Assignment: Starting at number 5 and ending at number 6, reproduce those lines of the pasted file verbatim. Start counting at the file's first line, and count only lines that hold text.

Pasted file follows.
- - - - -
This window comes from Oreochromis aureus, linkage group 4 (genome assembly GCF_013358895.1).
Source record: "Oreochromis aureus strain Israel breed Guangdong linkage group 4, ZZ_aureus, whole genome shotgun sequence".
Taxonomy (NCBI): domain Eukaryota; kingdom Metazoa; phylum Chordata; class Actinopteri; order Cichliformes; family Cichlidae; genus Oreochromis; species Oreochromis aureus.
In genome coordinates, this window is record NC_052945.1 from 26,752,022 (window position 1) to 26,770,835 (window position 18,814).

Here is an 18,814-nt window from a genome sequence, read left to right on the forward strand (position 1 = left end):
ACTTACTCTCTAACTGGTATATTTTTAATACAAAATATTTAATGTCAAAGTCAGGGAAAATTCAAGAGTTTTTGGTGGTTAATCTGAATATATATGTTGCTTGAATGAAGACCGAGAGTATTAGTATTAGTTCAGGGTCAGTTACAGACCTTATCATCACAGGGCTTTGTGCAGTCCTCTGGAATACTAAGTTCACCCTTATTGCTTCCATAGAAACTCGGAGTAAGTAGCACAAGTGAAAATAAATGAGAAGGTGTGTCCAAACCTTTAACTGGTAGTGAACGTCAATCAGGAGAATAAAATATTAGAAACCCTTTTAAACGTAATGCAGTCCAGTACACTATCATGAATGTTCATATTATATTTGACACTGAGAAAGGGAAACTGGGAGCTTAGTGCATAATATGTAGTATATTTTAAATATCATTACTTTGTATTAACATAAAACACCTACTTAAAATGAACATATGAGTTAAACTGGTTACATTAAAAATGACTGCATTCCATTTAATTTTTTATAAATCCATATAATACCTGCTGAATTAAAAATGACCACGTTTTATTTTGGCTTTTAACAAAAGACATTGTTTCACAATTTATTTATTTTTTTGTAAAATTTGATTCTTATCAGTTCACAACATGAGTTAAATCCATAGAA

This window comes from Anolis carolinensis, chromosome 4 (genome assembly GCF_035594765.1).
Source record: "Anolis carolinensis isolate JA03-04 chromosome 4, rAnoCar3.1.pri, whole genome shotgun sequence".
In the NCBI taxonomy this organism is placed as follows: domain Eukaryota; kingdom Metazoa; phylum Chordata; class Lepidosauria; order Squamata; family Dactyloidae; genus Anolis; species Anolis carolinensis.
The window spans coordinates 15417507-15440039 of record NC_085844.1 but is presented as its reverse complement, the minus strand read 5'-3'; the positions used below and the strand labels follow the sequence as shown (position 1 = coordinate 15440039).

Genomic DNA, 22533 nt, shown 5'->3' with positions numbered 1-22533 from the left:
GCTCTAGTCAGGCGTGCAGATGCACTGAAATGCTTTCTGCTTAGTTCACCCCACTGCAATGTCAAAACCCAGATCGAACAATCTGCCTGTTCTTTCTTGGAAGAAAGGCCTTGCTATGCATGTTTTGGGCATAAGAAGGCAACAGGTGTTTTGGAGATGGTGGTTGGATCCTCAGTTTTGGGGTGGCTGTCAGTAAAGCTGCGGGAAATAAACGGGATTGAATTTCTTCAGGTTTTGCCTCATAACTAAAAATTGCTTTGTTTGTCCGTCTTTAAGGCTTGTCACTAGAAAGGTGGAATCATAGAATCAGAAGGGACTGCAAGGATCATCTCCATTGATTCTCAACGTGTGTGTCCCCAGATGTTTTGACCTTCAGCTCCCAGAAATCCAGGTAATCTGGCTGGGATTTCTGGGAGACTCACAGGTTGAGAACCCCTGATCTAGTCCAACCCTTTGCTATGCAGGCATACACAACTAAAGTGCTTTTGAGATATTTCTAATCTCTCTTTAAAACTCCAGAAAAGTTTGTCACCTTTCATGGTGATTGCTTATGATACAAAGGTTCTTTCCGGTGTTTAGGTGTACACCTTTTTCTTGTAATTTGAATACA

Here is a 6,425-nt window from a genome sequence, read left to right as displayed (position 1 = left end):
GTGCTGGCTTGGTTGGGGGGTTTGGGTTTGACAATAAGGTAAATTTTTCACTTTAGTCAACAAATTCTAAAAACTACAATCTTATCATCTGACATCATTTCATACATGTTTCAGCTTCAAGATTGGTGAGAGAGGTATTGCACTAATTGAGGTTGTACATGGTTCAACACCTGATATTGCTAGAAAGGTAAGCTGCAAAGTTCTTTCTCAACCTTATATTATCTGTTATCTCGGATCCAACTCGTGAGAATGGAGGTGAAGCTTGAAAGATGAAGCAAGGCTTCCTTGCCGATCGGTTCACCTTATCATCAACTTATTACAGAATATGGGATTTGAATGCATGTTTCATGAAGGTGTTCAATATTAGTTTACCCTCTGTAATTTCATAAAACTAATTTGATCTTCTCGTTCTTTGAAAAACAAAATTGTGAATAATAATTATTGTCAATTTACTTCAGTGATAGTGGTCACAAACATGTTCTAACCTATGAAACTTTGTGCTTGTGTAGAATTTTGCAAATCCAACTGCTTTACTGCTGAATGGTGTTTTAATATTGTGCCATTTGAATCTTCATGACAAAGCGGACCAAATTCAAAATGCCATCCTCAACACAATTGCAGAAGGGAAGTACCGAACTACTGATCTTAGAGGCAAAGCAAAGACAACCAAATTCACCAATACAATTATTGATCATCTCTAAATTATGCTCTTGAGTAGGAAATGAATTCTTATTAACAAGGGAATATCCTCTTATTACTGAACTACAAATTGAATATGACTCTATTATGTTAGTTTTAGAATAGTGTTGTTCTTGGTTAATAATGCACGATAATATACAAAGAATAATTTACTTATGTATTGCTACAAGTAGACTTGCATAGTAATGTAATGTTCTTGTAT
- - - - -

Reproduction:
Here is an 18,814-nt window from a genome sequence, read left to right on the forward strand (position 1 = left end):
ACTTACTCTCTAACTGGTATATTTTTAATACAAAATATTTAATGTCAAAGTCAGGGAAAATTCAAGAGTTTTTGGTGGTTAATCTGAATATATATGTTGCTTGAATGAAGACCGAGAGTATTAGTATTAGTTCAGGGTCAGTTACAGACCTTATCATCACAGGGCTTTGTGCAGTCCTCTGGAATACTAAGTTCACCCTTATTGCTTCCATAGAAACTCGGAGTAAGTAGCACAAGTGAAAATAAATGAGAAGGTGTGTCCAAACCTTTAACTGGTAGTGAACGTCAATCAGGAGAATAAAATATTAGAAACCCTTTTAAACGTAATGCAGTCCAGTACACTATCATGAATGTTCATATTATATTTGACACTGAGAAAGGGAAACTGGGAGCTTAGTGCATAATATGTAGTATATTTTAAATATCATTACTTTGTATTAACATAAAACACCTACTTAAAATGAACATATGAGTTAAACTGGTTACATTAAAAATGACTGCATTCCATTTAATTTTTTATAAATCCATATAATACCTGCTGAATTAAAAATGACCACGTTTTATTTTGGCTTTTAACAAAAGACATTGTTTCACAATTTATTTATTTTTTTGTAAAATTTGATTCTTATCAGTTCACAACATGAGTTAAATCCATAGAA